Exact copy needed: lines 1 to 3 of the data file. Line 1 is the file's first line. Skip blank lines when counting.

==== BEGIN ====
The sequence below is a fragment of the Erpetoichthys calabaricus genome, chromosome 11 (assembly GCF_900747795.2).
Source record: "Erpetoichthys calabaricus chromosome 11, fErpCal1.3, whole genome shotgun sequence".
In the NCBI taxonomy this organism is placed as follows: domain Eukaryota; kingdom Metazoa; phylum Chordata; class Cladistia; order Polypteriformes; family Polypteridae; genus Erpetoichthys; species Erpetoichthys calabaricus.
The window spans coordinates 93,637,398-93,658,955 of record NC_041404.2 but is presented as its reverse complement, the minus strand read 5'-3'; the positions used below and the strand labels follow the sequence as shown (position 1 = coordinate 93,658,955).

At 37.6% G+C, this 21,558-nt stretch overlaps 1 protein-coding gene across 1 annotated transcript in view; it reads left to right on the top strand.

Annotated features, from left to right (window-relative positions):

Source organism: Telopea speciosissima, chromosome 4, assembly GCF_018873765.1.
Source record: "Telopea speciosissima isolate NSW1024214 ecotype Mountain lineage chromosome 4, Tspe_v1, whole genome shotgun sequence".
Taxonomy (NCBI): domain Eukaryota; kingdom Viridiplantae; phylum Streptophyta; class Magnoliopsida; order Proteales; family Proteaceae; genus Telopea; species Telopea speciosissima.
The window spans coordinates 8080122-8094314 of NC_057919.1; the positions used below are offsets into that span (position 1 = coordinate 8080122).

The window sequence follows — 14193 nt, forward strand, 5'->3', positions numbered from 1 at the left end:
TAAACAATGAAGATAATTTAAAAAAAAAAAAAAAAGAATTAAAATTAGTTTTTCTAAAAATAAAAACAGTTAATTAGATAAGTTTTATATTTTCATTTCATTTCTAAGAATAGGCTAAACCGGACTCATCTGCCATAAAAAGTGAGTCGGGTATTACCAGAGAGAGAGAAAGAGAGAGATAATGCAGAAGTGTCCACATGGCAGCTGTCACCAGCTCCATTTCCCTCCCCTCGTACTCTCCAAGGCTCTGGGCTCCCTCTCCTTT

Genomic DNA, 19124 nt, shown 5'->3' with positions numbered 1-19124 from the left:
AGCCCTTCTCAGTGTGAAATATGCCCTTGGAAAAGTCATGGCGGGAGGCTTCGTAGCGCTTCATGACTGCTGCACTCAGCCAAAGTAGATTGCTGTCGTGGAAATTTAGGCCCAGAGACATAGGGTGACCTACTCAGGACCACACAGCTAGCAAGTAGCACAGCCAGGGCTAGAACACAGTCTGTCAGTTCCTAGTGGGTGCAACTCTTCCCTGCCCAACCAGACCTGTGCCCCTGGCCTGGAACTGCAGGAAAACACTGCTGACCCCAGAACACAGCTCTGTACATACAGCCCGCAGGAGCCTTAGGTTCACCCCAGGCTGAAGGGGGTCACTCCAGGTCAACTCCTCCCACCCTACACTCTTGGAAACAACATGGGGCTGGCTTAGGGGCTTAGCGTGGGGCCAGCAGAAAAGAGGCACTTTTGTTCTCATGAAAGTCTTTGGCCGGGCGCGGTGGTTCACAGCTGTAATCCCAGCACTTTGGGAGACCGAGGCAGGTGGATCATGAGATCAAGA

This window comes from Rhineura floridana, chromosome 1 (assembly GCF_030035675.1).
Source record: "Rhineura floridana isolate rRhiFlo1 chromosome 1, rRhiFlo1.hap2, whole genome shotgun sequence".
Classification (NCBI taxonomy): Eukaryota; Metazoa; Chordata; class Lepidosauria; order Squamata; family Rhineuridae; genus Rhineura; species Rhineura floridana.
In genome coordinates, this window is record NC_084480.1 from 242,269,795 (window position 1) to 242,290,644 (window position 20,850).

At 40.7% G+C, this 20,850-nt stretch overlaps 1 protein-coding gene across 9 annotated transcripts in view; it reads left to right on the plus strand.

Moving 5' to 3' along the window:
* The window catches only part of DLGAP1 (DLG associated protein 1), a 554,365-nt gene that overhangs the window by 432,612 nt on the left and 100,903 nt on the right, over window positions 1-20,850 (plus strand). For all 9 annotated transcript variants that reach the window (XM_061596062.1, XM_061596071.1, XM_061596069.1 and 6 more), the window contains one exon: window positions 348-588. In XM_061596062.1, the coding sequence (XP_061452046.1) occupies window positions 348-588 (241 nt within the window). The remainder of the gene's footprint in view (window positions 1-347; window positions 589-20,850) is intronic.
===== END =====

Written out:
The sequence below is a fragment of the Erpetoichthys calabaricus genome, chromosome 11 (assembly GCF_900747795.2).
Source record: "Erpetoichthys calabaricus chromosome 11, fErpCal1.3, whole genome shotgun sequence".
In the NCBI taxonomy this organism is placed as follows: domain Eukaryota; kingdom Metazoa; phylum Chordata; class Cladistia; order Polypteriformes; family Polypteridae; genus Erpetoichthys; species Erpetoichthys calabaricus.